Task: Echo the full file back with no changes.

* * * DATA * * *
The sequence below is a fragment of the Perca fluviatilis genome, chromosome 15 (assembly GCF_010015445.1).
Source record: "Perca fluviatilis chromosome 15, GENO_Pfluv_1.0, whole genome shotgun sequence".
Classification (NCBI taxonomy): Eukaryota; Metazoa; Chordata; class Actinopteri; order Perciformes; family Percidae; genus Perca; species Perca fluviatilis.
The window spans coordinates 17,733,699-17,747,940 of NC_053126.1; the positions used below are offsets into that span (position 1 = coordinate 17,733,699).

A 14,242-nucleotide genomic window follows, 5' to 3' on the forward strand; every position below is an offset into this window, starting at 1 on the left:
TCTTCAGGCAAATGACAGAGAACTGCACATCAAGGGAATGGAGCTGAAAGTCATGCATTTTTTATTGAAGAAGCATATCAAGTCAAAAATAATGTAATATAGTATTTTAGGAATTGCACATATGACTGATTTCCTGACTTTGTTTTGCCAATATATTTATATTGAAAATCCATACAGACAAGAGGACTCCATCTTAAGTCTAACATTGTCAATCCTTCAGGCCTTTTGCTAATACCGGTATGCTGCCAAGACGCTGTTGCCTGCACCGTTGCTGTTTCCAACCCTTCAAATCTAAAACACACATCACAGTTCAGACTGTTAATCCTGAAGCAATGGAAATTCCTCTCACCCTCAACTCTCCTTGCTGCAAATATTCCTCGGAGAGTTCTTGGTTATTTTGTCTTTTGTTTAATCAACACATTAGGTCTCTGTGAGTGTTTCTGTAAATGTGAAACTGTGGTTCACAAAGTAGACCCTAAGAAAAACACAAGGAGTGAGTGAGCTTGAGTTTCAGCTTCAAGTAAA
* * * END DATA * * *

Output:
The sequence below is a fragment of the Perca fluviatilis genome, chromosome 15 (assembly GCF_010015445.1).
Source record: "Perca fluviatilis chromosome 15, GENO_Pfluv_1.0, whole genome shotgun sequence".
Classification (NCBI taxonomy): Eukaryota; Metazoa; Chordata; class Actinopteri; order Perciformes; family Percidae; genus Perca; species Perca fluviatilis.
The window spans coordinates 17,733,699-17,747,940 of NC_053126.1; the positions used below are offsets into that span (position 1 = coordinate 17,733,699).

A 14,242-nucleotide genomic window follows, 5' to 3' on the forward strand; every position below is an offset into this window, starting at 1 on the left:
TCTTCAGGCAAATGACAGAGAACTGCACATCAAGGGAATGGAGCTGAAAGTCATGCATTTTTTATTGAAGAAGCATATCAAGTCAAAAATAATGTAATATAGTATTTTAGGAATTGCACATATGACTGATTTCCTGACTTTGTTTTGCCAATATATTTATATTGAAAATCCATACAGACAAGAGGACTCCATCTTAAGTCTAACATTGTCAATCCTTCAGGCCTTTTGCTAATACCGGTATGCTGCCAAGACGCTGTTGCCTGCACCGTTGCTGTTTCCAACCCTTCAAATCTAAAACACACATCACAGTTCAGACTGTTAATCCTGAAGCAATGGAAATTCCTCTCACCCTCAACTCTCCTTGCTGCAAATATTCCTCGGAGAGTTCTTGGTTATTTTGTCTTTTGTTTAATCAACACATTAGGTCTCTGTGAGTGTTTCTGTAAATGTGAAACTGTGGTTCACAAAGTAGACCCTAAGAAAAACACAAGGAGTGAGTGAGCTTGAGTTTCAGCTTCAAGTAAA